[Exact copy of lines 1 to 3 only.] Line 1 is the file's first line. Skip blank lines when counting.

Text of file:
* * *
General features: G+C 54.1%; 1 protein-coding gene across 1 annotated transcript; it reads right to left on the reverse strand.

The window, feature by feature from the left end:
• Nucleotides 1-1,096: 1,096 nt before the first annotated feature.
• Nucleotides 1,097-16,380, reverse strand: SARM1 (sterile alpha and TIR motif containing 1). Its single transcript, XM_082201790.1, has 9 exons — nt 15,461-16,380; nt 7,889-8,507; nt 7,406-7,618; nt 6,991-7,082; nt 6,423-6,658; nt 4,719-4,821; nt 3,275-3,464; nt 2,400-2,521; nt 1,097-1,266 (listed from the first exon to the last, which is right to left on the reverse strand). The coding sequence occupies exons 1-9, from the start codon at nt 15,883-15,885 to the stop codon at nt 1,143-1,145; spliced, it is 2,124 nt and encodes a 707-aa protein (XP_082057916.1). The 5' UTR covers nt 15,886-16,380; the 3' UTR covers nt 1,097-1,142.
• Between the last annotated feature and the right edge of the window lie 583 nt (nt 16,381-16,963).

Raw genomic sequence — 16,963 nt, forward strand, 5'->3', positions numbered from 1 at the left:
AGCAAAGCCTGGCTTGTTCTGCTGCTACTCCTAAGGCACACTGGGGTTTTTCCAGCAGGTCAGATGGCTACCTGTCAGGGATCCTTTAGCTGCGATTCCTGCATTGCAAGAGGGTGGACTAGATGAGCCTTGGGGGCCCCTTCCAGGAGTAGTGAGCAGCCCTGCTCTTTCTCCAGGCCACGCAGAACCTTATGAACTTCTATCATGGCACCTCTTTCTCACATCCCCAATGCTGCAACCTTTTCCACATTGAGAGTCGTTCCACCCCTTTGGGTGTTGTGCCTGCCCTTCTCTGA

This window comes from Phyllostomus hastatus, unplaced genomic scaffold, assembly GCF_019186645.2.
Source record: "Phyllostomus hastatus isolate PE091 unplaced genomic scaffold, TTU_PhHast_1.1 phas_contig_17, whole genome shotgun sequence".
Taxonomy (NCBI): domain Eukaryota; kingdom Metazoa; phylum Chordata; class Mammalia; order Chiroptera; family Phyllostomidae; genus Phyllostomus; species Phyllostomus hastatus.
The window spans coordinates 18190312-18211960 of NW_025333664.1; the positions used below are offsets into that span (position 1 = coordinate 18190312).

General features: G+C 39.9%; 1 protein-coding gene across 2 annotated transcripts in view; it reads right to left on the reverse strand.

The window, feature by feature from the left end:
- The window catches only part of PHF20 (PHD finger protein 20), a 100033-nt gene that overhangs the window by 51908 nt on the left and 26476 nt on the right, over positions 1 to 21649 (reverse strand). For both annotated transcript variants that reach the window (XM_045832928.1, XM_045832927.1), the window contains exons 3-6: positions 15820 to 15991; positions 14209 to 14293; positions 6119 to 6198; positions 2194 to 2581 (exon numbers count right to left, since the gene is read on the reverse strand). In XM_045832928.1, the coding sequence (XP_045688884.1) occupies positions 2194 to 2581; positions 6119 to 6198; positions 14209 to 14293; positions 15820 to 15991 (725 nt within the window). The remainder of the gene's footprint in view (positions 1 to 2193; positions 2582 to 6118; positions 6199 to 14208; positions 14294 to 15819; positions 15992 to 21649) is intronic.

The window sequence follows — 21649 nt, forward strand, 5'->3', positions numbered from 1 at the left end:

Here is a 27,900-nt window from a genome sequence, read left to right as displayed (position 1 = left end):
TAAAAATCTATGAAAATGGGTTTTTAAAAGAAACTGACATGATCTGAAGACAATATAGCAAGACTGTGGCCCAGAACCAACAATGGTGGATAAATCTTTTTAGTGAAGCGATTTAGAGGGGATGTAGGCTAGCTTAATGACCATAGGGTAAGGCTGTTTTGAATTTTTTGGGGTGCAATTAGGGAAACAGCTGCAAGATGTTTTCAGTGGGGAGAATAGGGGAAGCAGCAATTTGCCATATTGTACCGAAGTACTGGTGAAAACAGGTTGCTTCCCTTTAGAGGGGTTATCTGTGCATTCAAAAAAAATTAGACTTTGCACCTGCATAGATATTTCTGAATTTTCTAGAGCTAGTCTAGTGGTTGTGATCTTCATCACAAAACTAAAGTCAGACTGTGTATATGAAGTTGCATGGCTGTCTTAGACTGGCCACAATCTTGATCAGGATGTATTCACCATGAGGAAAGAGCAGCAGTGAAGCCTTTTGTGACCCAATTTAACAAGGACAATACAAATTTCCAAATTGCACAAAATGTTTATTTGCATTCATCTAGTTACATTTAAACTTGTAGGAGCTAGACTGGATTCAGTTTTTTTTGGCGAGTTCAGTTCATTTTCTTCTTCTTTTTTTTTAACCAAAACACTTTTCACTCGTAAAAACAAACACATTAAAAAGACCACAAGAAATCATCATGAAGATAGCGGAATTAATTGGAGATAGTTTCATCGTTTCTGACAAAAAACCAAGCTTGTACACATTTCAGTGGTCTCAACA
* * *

General features: G+C 54.1%; 1 protein-coding gene across 1 annotated transcript; it reads right to left on the reverse strand.

The window, feature by feature from the left end:
• Nucleotides 1-1,096: 1,096 nt before the first annotated feature.